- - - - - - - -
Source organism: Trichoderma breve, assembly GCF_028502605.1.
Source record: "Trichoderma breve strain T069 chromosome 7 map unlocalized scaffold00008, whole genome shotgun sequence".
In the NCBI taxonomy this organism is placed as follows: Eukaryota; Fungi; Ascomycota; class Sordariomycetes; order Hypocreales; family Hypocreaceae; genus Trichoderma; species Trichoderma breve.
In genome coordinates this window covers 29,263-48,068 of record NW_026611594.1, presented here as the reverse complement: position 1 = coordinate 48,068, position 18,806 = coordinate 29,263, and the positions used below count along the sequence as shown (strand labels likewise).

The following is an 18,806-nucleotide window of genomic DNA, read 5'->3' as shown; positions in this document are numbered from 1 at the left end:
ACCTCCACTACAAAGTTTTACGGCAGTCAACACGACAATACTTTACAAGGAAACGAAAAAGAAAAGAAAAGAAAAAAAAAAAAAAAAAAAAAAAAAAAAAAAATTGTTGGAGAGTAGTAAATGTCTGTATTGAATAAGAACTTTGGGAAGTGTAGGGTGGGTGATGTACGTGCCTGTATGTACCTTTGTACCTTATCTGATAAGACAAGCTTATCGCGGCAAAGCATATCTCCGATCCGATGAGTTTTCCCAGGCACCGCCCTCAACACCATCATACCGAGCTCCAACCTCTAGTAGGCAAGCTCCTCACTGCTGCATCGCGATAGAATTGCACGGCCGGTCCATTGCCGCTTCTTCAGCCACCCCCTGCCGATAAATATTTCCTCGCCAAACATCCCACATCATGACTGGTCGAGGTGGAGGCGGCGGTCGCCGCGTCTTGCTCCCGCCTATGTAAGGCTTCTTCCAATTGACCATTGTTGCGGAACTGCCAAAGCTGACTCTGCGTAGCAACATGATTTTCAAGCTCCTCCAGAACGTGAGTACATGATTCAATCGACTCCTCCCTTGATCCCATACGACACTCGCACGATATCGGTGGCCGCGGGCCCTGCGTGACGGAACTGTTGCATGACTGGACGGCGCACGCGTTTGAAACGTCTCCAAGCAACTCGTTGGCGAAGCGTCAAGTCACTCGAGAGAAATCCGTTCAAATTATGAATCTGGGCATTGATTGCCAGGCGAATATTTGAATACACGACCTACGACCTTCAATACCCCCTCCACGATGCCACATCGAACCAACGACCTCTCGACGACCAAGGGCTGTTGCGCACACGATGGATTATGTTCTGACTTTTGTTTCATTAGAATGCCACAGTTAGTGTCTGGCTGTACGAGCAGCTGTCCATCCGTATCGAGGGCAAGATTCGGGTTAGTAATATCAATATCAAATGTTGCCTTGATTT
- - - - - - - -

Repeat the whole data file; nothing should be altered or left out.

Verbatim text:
Source organism: Trichoderma breve, assembly GCF_028502605.1.
Source record: "Trichoderma breve strain T069 chromosome 7 map unlocalized scaffold00008, whole genome shotgun sequence".
In the NCBI taxonomy this organism is placed as follows: Eukaryota; Fungi; Ascomycota; class Sordariomycetes; order Hypocreales; family Hypocreaceae; genus Trichoderma; species Trichoderma breve.
In genome coordinates this window covers 29,263-48,068 of record NW_026611594.1, presented here as the reverse complement: position 1 = coordinate 48,068, position 18,806 = coordinate 29,263, and the positions used below count along the sequence as shown (strand labels likewise).

The following is an 18,806-nucleotide window of genomic DNA, read 5'->3' as shown; positions in this document are numbered from 1 at the left end:
ACCTCCACTACAAAGTTTTACGGCAGTCAACACGACAATACTTTACAAGGAAACGAAAAAGAAAAGAAAAGAAAAAAAAAAAAAAAAAAAAAAAAAAAAAAAATTGTTGGAGAGTAGTAAATGTCTGTATTGAATAAGAACTTTGGGAAGTGTAGGGTGGGTGATGTACGTGCCTGTATGTACCTTTGTACCTTATCTGATAAGACAAGCTTATCGCGGCAAAGCATATCTCCGATCCGATGAGTTTTCCCAGGCACCGCCCTCAACACCATCATACCGAGCTCCAACCTCTAGTAGGCAAGCTCCTCACTGCTGCATCGCGATAGAATTGCACGGCCGGTCCATTGCCGCTTCTTCAGCCACCCCCTGCCGATAAATATTTCCTCGCCAAACATCCCACATCATGACTGGTCGAGGTGGAGGCGGCGGTCGCCGCGTCTTGCTCCCGCCTATGTAAGGCTTCTTCCAATTGACCATTGTTGCGGAACTGCCAAAGCTGACTCTGCGTAGCAACATGATTTTCAAGCTCCTCCAGAACGTGAGTACATGATTCAATCGACTCCTCCCTTGATCCCATACGACACTCGCACGATATCGGTGGCCGCGGGCCCTGCGTGACGGAACTGTTGCATGACTGGACGGCGCACGCGTTTGAAACGTCTCCAAGCAACTCGTTGGCGAAGCGTCAAGTCACTCGAGAGAAATCCGTTCAAATTATGAATCTGGGCATTGATTGCCAGGCGAATATTTGAATACACGACCTACGACCTTCAATACCCCCTCCACGATGCCACATCGAACCAACGACCTCTCGACGACCAAGGGCTGTTGCGCACACGATGGATTATGTTCTGACTTTTGTTTCATTAGAATGCCACAGTTAGTGTCTGGCTGTACGAGCAGCTGTCCATCCGTATCGAGGGCAAGATTCGGGTTAGTAATATCAATATCAAATGTTGCCTTGATTT